Wednesday, August 13, 2014

Ditch the Fear, Leaders Need to Create a Culture of Fun

Many people agree: a workplace culture of fear limits employee engagement, productivity, and retention—and by turns, the bottom line. But often, leaders aren't cognizant that they've created that environment. However, Gallup surmises that lost productivity due to lack of employee engagement costs U.S. companies $300 billion annually. Other studies show that happier—and therefore more engaged—employees are more likely to be more “creative, productive, and committed.” In other words, good leadership doesn't have to be with an iron fist—in fact, more often, it shouldn't include iron or fists at all.


One way for leaders to ensure that they aren't creating a culture of fear is to consciously do the exact opposite—create a culture of happiness and fun. Which can be daunting; after all, to some leaders, “fun” might seem frivolous, and other leaders might see “happiness” as the employee’s responsibility. However, just a few changes to the environment can make all the difference to an employee’s productivity.


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Wednesday, August 06, 2014

Stop the Summertime Slowdown: 5 Tips to Bolster Productivity

In summertime especially, it’s easy to let the lure of everything outside the office (blue skies, birdsong, vacation plans) distract you from being productive in the office. Luckily, summer is also the best time to start taking steps to develop new habits that can last throughout the rest of the year.


To bolster productivity, try these tips:


Get up earlier. Giving yourself even just an extra 15 minutes in the morning can make a huge difference to how the rest of the day plays out. It might allow you to fit in a balanced breakfast, leave home without being in a stressed-out rush, and get to the office in time to set an attack plan for the tasks of the day. If getting up early scares you a little, try small increments at first, like five minutes earlier per week until you've gotten to 15—or more. Starting this habit in the summer is easier because of the amount of sunlight in the mornings; by the time winter (with its dark mornings) hits, you’ll already be acclimated to your get-up-earlier routine.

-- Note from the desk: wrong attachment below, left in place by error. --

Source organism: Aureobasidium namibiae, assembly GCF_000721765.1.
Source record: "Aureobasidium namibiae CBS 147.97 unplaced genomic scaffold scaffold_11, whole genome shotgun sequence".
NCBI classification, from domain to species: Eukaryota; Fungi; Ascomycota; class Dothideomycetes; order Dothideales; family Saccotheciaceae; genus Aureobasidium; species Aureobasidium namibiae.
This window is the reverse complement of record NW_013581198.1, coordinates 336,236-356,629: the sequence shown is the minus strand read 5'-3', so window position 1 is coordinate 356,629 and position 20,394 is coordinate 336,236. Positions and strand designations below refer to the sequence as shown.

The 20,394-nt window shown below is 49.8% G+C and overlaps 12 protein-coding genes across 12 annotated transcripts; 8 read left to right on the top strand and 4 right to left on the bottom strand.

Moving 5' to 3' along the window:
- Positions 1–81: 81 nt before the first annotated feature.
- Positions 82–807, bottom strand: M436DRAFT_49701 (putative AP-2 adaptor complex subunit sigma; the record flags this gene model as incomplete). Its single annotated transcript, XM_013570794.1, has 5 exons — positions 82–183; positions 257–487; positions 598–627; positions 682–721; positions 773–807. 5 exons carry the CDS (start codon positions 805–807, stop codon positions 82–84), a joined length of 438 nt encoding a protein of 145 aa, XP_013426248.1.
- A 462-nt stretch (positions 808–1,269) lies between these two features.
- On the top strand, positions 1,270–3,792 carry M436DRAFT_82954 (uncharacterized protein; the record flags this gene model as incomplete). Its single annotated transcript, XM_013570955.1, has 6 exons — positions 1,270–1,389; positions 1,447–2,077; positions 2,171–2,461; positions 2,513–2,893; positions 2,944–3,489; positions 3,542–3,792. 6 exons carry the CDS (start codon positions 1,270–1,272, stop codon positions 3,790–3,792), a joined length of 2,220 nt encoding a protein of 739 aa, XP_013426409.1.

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Monday, July 28, 2014

Taking Risks in Leadership

Thanks to the ongoing Values campaign from Foundation for a Better Life, folks across the nation have been supplied with tidbits from the lives of the famous and the not so famous—snippets that, through inspirational messaging, provide motivation to dream, to do, and to hope for what might seem like an impossible success. The billboards, TV commercials, radio spots, and videos remind us of the historic trials—and, in fact, the failures—of arguably rather successful people. Like Abraham Lincoln, whose story was riddled with personal pain, sacrifice, ups, and downs before he achieved the ultimate success of becoming the 16th President of the United States. Or Thomas Edison, who purportedly failed thousands of times before he created a successful light bulb.


In both cases, these men could have done what many human beings do: they could have shied from the risk of trying again. They could have taken the safe route, the well-traveled path, the life of complacency. Instead, both men continuously took both personal and professional risks to keep doing what they believed in. And, ultimately, through all of the risks, they were both remarkably successful. Had either been content to remain in his comfort zone, imagine what might be different for our country or our lifestyles today. Should it be any different for corporations?

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